I do draw the water from about a foot from the bottom of the pond, external pump, have a 5 gallon bucket over the water intake to keep the draw in any one place down. Before I did that I sucked in a lot of fry.
Turn it off every fall, back on in the spring, never a issue.
 
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"Gear heads" is a good name for certain pond keepers - which is fine. Some people like fooling around with mechanical things, tinkering with plumbing and whatnot. I'm a gardener first and foremost. My bog is an extension of my garden.

As for lava rock in a bog - no thanks. Planting in gravel is 1000 times easier than it would be in lava rock. As for the gravel that clings to the roots - I pile up any plants that I pull out and let them sit for a few days and dry out. After two or three days it's an easy matter to just shake the gravel out. And that's if I'm just being lazy - it's really not all that hard to separate roots from gravel even fresh from the bog.

If you're hanging out with koi people, you're guaranteed to be prejudiced against rocks and gravel in a pond ANYWHERE. I've been boo'd off several other forums for even SUGGESTING that a gravel wetland filter can work, or for promoting a gravel bottom pond as a way to increase bacteria colonization in a pond. And honestly, if my main purpose in pond keeping was the fish, and I wanted to keep as many as I possibly could in the volume of water that I had, and those fish cost me big bucks, I would probably fall back on mechanical filtration. A bog filter mimics nature; overstocking a pond with big ole fish is not natural.
 
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So I saw on some septic leech field builds they recommend putting a porous weed barrier type material over the distribution pipes and then gravel on top. Seems like that could prevent slots from getting clogged and create sort of a mini void under the gravel? Anyone done it? Potential drawbacks?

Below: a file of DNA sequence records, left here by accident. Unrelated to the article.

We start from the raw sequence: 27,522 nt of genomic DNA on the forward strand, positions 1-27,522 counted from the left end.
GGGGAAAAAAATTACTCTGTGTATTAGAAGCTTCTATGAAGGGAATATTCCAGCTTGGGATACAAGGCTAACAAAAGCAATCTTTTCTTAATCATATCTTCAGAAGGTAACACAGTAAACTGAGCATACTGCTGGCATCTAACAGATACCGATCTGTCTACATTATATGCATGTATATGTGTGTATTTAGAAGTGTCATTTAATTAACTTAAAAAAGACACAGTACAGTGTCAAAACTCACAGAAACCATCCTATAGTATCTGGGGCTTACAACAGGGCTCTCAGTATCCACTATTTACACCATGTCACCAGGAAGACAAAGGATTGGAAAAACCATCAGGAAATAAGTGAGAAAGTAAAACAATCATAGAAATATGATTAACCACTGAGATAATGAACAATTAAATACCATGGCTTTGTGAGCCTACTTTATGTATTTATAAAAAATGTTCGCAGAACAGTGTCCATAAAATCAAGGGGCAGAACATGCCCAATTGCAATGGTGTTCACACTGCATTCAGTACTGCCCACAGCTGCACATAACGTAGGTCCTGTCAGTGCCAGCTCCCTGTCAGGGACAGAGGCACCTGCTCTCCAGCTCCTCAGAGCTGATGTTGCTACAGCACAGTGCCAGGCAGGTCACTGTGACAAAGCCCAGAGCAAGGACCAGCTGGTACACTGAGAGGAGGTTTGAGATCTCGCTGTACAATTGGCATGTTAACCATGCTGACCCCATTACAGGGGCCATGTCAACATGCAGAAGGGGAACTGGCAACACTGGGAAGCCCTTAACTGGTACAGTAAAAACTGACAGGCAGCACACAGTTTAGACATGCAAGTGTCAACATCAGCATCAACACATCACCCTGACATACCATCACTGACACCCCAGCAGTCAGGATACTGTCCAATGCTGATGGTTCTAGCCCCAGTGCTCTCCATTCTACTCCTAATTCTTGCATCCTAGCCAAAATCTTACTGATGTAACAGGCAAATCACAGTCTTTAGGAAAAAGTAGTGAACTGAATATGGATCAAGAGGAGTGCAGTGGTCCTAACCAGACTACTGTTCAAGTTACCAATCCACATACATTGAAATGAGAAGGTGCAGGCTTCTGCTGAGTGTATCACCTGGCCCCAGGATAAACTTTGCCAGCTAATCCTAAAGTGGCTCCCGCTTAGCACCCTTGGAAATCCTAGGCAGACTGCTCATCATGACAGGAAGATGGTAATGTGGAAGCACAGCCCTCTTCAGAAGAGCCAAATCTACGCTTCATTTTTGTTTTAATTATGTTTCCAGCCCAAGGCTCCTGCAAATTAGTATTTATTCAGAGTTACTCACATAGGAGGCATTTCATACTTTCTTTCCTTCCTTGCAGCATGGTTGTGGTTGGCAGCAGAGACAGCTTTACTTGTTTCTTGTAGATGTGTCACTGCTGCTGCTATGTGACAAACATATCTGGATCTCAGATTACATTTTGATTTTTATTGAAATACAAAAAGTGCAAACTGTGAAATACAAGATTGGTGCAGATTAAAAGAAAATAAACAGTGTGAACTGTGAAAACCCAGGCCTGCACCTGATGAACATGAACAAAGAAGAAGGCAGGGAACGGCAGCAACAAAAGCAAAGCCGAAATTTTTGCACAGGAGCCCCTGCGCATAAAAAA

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Put the cuts facing down , not up. cuts, not holes. Cut 1/3 of the way through the pipe with a circular saw. .. fabric of any kind will clog in time. Where the leach field fabric is recommended is after the settling tank all solids drop out there and over flows into the leach field. But even then I would go with rock to large to fall in the vent ports and then reduce to the size needed to finish the job.
 
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So I saw on some septic leech field builds they recommend putting a porous weed barrier type material over the distribution pipes and then gravel on top. Seems like that could prevent slots from getting clogged and create sort of a mini void under the gravel? Anyone done it? Potential drawbacks?
Any type of fabric will clog. As for the use of lava rock, I used it in my upflow skippy filters years ago. Figured with all that surface area it was great. After less than a year, it had picked up so much muck that lifting a small mesh bag out was almost impossible due to the weight! And I would much rather shovel pea gravel than lava rock. That stuff doesn't shovel!
 
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It has been running 10 years, no sign of channeling. I have a bottom drain for the bog, turned it on once, nothing but clean water came out, never did it again.
I do draw the water from about a foot from the bottom of the pond, external pump, have a 5 gallon bucket over the water intake to keep the draw in any one place down. Before I did that I sucked in a lot of fry.
Turn it off every fall, back on in the spring, never a issue.
Not sure having the water run clean on a backflow proves it isn't caking. I worked with a filter, not gravel but similar sized media, and as it went bad it also looked clean as it was flushed. Eventually we opened it up and only 20% was free flowing water and the rest was like a clump of cement. I still want to figure out an easy way to break it up and maybe get some use out of it again sometime.